Media and entertainment industries, especially in the Philippines, have undoubtedly created a number of teleseryes that got viewers hooked. Iconic lines from television shows made their way through social media, thus birthing an irreversible decade of video parodies, i.e. “Cassie, hindi ka muna papasok sa iskul” which came from the ABS-CBN afternoon prime show, Kadenang Ginto (directed by Jerry Lopez Sineneng and Avel Sunpongco). This particular boomerang created by the show serves as a primary example of the proliferation of teleseryes into the in-betweens of people’s mundane realities. 

Usually, Filipino TV formulas have just been restricted to cookie-cutter stories such as rich girl-poor girl rivalries, wife versus mistress conflicts, and other types of predictable stories with a recurring plotline—dramatically mirroring the struggles of which people could sympathize and in some cases, empathize with. 

Now, with the recent narratives of most materials, it is fitting to raise the question: do teleseryes, such as the case in point, subconsciously imply a patriarchal and capitalist society which can water down women’s roles as simply pawns of the men-splayed environment?

Dissecting the Initial Premise of the Show

The whole idea of the show displays a tangled story between Daniela Mondragon (played by Dimples Romana) and Romina Andrada (played by Beauty Gonzales). Romina, a glorified Secretary, marries the business tycoon and father of Daniela, Robert Mondragon (played by Albert Martinez).

Caused by jealousy, Daniela strived to emerge relevant by physically and emotionally belittling Romina to death, hoping that she could at least gain more relevance in the old Mondragon’s life. It gets more complicated when Daniela marries Romina’s past lover, Carlos (played by Adrian Alandy), who still has unresolved feelings for the latter.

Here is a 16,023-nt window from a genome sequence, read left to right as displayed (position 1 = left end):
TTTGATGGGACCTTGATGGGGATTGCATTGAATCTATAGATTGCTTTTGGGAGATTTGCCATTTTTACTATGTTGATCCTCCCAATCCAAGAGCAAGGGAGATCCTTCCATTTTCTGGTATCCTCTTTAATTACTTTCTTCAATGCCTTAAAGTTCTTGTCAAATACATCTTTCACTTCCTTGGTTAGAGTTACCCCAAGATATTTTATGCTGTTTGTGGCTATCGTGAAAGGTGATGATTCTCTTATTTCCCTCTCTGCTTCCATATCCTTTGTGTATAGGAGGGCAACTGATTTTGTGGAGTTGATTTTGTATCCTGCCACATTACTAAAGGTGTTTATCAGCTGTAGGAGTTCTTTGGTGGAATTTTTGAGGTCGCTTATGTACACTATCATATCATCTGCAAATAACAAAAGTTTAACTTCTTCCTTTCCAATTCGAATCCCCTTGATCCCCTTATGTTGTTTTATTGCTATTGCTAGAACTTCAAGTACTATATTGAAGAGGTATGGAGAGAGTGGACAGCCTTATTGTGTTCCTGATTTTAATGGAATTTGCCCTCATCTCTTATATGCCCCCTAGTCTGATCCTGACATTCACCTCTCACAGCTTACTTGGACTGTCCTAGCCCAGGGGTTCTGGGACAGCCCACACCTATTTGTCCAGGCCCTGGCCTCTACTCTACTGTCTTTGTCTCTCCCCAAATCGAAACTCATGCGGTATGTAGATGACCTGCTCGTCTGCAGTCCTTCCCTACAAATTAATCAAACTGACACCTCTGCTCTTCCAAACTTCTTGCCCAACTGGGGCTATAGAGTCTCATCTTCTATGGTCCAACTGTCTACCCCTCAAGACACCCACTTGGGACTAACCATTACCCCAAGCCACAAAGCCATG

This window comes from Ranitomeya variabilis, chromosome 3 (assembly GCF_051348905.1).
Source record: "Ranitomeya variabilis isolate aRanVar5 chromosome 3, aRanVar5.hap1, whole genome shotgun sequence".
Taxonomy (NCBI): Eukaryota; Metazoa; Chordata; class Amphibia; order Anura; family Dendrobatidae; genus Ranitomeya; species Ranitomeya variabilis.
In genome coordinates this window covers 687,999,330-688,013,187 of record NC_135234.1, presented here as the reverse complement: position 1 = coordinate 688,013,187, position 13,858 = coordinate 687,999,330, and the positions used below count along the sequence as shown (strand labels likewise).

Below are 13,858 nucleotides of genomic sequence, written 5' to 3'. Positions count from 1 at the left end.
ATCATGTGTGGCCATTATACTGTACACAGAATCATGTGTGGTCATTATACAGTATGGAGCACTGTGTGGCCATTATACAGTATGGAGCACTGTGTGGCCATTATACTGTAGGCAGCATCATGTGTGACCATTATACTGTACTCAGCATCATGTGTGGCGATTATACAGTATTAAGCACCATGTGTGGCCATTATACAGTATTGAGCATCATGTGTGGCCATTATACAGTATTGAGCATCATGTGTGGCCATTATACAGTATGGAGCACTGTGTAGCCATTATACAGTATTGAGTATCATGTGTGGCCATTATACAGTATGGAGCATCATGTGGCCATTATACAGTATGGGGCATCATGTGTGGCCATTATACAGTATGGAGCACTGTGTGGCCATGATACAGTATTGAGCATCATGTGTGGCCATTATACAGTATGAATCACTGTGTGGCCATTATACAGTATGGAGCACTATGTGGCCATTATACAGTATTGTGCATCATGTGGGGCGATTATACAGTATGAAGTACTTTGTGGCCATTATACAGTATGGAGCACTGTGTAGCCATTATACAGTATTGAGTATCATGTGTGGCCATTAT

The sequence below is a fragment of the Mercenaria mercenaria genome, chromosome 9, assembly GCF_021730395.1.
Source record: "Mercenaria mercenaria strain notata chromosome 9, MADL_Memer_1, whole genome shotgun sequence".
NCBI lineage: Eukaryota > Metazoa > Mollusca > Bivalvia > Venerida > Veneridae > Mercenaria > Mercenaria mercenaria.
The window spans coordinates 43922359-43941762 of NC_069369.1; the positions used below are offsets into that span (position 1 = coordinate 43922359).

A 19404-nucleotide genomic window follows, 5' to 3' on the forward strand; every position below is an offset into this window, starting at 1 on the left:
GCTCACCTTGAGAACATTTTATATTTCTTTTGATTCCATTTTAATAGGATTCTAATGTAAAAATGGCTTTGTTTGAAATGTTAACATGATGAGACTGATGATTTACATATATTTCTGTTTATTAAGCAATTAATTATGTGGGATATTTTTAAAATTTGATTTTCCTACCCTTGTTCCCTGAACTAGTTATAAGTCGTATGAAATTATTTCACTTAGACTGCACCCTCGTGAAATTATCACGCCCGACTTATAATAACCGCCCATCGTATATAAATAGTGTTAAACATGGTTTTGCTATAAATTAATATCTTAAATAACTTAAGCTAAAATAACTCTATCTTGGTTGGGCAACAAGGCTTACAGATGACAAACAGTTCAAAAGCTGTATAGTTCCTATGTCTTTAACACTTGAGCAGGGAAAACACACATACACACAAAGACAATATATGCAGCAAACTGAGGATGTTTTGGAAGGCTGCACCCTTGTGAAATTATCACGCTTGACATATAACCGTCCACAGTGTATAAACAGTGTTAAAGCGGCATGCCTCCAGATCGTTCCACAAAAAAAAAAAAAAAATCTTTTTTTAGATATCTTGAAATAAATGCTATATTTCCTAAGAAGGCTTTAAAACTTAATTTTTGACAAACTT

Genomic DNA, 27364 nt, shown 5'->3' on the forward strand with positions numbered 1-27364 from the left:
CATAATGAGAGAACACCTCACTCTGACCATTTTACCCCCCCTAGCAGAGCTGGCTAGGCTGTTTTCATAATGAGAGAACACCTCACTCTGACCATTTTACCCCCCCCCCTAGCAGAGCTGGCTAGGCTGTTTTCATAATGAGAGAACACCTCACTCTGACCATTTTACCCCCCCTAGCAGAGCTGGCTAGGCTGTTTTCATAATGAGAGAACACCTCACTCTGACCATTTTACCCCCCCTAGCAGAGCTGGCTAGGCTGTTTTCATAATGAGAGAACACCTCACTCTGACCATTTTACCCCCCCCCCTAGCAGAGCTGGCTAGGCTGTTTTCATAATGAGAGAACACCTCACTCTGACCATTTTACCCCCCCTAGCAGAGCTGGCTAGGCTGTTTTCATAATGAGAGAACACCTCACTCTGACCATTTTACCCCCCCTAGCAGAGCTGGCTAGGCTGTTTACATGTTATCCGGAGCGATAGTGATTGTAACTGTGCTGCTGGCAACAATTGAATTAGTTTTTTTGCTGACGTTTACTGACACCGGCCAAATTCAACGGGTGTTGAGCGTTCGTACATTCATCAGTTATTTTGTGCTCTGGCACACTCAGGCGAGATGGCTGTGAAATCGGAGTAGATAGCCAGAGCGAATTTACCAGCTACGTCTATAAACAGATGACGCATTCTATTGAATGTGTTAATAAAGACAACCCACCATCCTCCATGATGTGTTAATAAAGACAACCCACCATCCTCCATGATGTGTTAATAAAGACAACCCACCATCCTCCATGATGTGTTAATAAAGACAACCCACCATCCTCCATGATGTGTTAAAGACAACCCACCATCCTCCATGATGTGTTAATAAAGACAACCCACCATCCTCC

While Daniela’s past actions remain important both in their family business and in the lives of the men involved, it seems questionable that all her intentions were for the sake of these men.

While it is also applauding that Daniela and Romina are their own persons who are fully responsible to stir changes necessary to keep the show going, one may question the end of not just the character’s intentions, but as well as the writers’ inclination to probe and provide a substantial arc for these characters.

It raises the question, especially during a period when a new character was introduced in the persona of Richard Yap, a rich businessman, who somehow became a catalyst on how the character of Romina can get back on track. 

Are the women in Philippine teleserye doomed to always be swept off their feet by some men to garner the easiest way out?

The show may seem ordinary in the spectrum of teleseryes presented by the network, but with the bouts of recognition and attention it harbors, shows like Kadenang Ginto may have the tendency to succumb to society’s patriarchal roots—a premise that has been the show’s subdued message from the very beginning.

Now (with the plot lines tangled and recurring), the characters and their progressions can be attested to hopeful major changes (thankfully), as lead female characters are taking matters on their hands especially with Romina Andrada-Mondragon gaining more control over her circumstances, a (seemingly progressive) march of silent revolution, veering away from the initial premises of the show – yet still bound to its original plot line.